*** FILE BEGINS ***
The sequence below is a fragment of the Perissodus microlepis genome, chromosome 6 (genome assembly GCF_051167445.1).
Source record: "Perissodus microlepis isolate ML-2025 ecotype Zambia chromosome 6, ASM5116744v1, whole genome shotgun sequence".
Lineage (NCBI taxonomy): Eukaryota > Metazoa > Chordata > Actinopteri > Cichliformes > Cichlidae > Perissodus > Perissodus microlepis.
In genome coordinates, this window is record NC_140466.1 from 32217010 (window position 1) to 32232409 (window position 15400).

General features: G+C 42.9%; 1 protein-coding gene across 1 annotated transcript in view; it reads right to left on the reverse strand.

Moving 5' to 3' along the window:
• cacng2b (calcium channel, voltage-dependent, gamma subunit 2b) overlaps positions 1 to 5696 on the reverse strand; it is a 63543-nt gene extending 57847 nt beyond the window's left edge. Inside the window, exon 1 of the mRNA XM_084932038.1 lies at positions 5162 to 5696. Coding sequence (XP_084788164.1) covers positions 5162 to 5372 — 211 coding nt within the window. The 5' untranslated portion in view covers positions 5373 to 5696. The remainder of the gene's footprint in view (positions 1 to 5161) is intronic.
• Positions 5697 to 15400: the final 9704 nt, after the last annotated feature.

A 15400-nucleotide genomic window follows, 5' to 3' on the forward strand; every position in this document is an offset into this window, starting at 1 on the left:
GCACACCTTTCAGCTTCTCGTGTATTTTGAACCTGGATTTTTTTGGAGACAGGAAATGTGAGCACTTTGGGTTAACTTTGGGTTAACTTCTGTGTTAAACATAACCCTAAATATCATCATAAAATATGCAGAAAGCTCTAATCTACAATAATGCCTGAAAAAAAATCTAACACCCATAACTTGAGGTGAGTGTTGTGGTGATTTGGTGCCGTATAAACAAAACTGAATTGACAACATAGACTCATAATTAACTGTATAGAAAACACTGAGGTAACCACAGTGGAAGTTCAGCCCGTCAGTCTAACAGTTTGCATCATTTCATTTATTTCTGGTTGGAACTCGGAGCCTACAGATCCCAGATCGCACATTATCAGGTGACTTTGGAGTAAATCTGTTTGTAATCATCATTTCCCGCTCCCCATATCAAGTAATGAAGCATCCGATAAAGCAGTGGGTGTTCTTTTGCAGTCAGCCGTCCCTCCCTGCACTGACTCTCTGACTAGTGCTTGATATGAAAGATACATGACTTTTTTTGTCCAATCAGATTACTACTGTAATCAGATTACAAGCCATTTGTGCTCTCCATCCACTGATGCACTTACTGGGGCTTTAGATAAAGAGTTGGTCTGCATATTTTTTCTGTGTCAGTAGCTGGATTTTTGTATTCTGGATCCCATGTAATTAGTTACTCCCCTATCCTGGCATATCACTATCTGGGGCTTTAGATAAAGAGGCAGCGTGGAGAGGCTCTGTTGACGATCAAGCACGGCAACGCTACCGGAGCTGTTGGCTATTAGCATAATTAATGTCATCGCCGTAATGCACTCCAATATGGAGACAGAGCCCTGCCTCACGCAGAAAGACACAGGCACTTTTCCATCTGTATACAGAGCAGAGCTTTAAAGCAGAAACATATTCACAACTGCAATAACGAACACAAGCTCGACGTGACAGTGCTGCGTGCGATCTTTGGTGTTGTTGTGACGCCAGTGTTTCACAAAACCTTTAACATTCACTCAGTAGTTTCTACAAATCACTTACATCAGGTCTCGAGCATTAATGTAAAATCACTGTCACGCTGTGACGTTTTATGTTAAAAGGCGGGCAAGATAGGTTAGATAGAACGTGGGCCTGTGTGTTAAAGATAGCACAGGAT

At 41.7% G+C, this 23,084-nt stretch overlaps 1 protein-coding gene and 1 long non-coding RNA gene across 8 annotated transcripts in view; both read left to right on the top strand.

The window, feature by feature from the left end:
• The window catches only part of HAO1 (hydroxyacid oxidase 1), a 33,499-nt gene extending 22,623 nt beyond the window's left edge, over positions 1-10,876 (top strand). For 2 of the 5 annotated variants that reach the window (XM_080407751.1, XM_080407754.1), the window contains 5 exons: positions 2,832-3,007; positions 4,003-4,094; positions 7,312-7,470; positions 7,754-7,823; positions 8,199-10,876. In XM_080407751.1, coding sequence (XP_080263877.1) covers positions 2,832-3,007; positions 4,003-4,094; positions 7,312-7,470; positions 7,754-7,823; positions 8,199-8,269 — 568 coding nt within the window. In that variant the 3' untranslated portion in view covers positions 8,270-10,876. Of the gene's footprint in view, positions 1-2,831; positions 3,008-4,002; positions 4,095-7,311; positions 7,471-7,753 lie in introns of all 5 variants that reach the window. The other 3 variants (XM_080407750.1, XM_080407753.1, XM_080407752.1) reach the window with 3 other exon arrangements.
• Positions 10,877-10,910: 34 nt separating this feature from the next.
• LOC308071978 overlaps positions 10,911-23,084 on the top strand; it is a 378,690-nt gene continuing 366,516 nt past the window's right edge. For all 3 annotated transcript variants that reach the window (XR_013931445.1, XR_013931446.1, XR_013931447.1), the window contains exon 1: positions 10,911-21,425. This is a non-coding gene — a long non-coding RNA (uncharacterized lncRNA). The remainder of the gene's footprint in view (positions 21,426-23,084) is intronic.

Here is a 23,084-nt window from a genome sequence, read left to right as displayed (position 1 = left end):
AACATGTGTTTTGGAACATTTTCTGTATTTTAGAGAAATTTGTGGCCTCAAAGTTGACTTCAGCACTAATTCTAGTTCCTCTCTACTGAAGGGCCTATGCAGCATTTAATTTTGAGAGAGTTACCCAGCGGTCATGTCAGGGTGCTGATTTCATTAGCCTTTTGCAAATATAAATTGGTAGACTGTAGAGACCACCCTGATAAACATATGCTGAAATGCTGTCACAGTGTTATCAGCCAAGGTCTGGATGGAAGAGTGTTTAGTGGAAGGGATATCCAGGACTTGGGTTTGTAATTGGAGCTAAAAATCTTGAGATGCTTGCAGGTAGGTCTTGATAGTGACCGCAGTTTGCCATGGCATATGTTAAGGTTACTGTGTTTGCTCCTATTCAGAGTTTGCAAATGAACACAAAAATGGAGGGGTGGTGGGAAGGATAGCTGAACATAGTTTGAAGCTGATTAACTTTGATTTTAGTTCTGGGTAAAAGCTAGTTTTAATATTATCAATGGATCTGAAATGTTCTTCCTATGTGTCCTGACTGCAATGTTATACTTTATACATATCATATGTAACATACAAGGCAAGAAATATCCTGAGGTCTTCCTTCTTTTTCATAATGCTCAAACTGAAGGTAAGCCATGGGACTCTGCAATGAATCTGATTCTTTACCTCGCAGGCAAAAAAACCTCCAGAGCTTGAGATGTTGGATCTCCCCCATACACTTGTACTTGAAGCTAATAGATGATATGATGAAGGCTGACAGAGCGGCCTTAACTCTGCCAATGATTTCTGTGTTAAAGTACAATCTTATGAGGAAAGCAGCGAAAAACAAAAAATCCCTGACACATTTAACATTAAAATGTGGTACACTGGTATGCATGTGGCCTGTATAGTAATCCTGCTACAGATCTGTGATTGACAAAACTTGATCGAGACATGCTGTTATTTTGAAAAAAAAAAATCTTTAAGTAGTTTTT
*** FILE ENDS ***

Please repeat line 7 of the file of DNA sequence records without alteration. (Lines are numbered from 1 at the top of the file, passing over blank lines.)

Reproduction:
• cacng2b (calcium channel, voltage-dependent, gamma subunit 2b) overlaps positions 1 to 5696 on the reverse strand; it is a 63543-nt gene extending 57847 nt beyond the window's left edge. Inside the window, exon 1 of the mRNA XM_084932038.1 lies at positions 5162 to 5696. Coding sequence (XP_084788164.1) covers positions 5162 to 5372 — 211 coding nt within the window. The 5' untranslated portion in view covers positions 5373 to 5696. The remainder of the gene's footprint in view (positions 1 to 5161) is intronic.